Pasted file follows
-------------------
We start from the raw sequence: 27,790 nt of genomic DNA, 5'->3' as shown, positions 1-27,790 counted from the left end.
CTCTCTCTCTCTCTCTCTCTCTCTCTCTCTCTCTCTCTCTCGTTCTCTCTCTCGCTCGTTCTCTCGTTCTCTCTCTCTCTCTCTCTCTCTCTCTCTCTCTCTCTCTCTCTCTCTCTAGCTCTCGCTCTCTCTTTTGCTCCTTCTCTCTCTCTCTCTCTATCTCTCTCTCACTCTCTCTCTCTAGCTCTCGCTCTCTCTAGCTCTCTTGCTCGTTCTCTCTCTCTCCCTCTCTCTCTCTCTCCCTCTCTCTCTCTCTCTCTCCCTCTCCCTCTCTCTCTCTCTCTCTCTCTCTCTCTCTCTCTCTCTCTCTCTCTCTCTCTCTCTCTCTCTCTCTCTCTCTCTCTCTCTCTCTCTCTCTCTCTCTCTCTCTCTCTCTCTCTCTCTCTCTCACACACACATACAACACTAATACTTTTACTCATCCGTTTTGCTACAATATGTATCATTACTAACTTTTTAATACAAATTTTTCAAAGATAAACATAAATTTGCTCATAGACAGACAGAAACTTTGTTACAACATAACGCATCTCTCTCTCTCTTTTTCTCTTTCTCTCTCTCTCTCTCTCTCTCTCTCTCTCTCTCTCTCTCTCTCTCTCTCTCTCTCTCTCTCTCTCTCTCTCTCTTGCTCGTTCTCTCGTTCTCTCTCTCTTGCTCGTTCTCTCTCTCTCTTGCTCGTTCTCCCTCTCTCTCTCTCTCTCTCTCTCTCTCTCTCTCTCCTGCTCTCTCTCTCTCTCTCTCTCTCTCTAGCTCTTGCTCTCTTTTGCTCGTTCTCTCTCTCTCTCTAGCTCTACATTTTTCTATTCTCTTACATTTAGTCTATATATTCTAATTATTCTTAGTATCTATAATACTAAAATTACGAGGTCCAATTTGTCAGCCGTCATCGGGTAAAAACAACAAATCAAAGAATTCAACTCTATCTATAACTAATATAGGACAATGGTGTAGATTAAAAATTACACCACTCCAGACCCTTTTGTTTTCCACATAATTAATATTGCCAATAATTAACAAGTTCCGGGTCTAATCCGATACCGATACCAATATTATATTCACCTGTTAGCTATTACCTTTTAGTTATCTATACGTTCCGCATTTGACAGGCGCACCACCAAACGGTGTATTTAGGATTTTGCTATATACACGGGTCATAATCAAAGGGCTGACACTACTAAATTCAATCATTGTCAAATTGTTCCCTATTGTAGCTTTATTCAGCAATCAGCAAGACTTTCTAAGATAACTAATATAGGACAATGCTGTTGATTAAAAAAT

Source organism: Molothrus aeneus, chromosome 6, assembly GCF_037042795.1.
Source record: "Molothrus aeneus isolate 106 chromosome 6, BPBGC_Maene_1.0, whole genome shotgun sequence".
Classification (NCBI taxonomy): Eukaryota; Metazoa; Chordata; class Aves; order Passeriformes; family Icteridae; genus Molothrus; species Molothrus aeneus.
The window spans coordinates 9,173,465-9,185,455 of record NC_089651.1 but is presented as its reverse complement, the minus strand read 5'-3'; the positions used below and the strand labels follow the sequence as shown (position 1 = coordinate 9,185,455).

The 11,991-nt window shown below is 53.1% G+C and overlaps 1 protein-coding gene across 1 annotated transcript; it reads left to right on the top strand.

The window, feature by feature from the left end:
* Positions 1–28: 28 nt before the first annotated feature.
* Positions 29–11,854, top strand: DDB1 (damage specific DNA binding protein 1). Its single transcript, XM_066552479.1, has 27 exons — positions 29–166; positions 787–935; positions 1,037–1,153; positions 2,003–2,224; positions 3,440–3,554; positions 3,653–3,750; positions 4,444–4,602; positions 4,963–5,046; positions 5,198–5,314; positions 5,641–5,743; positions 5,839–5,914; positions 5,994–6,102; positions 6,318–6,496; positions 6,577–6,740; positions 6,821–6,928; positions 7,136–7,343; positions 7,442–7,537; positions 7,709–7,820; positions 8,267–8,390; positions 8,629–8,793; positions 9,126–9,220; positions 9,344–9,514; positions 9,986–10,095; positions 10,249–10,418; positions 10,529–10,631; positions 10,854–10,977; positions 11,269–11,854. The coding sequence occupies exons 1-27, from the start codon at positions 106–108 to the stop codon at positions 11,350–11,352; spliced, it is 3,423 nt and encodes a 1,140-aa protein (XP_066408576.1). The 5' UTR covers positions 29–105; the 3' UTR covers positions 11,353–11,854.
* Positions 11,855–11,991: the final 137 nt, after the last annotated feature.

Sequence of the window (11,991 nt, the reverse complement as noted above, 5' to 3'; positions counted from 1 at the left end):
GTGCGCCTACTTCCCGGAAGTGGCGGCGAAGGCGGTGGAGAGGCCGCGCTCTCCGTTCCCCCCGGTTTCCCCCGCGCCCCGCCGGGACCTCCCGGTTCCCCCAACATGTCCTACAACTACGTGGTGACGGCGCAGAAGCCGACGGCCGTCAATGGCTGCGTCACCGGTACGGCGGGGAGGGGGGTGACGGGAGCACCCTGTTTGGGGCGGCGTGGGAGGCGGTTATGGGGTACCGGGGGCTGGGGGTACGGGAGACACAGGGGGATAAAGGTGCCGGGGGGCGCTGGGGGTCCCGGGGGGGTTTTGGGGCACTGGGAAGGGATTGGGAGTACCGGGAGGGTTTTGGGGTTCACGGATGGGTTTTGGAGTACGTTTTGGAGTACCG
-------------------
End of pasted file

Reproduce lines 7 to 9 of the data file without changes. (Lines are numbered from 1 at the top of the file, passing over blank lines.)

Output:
The 11,991-nt window shown below is 53.1% G+C and overlaps 1 protein-coding gene across 1 annotated transcript; it reads left to right on the top strand.

The window, feature by feature from the left end:
* Positions 1–28: 28 nt before the first annotated feature.